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    "A fast, complex, exhilarating roadster ride through history and time.... Kino is an intoxicating Euro-brew, written with enormous skill and dedication." — Frederick Barthelme

    "Jürgen Fauth's deft mashup of genre and historical period is both a full-throttle literary thriller of ideas and a contemplative examination of film and fascism. Kino is a debut of great intellectual  force."– Teddy Wayne

    "A surprising alternative history. Kino brings the golden age of German cinema to light with loving, sometimes gritty, detail and great precision." – Neal Pollack, author of Jewball.

    "A delirious melange of conspiracy, magic, sex, history, bad behavior, and cinema, Kino is a stellar entertainment, and Jürgen Fauth is a writer of rare, sinister imagination." – Owen King, author of Reenactment

    "A light-hearted romp that leads straight into darkness and back through the shadows on the wall."– Ben Loory, author of Stories for Nighttime and Some for the Day

    "Movie nuts arise! A happy and felicitous debut."– Terese Svoboda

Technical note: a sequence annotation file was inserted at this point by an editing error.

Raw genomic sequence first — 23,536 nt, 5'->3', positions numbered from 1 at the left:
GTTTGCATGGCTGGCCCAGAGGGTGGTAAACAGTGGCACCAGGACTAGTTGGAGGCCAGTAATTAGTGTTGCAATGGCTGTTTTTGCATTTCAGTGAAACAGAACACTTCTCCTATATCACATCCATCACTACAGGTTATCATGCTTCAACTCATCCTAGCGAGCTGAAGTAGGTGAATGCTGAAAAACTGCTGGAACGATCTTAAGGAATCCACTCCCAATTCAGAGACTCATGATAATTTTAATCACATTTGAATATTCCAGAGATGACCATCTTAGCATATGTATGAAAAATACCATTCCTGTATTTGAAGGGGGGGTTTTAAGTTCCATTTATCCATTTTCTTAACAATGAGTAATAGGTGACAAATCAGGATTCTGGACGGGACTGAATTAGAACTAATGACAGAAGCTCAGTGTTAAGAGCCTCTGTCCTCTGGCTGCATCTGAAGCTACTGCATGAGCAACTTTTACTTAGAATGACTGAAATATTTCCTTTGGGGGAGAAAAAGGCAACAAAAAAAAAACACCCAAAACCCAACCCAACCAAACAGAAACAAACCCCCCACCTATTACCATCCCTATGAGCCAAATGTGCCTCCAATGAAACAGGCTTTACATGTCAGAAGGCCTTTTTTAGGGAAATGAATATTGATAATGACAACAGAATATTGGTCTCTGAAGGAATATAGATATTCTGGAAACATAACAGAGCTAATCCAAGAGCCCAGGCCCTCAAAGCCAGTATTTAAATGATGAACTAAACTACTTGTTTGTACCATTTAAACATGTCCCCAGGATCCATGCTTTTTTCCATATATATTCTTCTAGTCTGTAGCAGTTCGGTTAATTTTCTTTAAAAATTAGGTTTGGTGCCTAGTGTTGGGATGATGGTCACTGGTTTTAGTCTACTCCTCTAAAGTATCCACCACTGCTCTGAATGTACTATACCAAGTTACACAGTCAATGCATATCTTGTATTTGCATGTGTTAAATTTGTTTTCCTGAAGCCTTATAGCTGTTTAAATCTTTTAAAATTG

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League of Extraordinary Gentlemen

Wow, what a fucking waste. You see, Alan Moore’s comic book is witty, literate, and surprisingly rich in character–one of the best comics of the last few years. The movie reduces it to a silly, boring B-picture with nothing to recommend it: not the visuals, not the by-the-book action scenes, not Sean Connery’s ham-fisted acting, not the laughable plot. Captain Nemo looks like a guy in a Halloween costume, with fake beard and turban, the CGI is mediocre, and somebody thought it was a good idea to add Tom Sawyer and Dorian Gray to the lineup of Victorian heroes. Trash trash trash, and a goddamn shame. Somebody like Peter Jackson could have done miracles with Alan Moore’s original material. Let’s hope when they finally do Watchmen, they don’t botch it like this.

League of Extraordinary Gentlemen. Stephen Norrington, 2003. *

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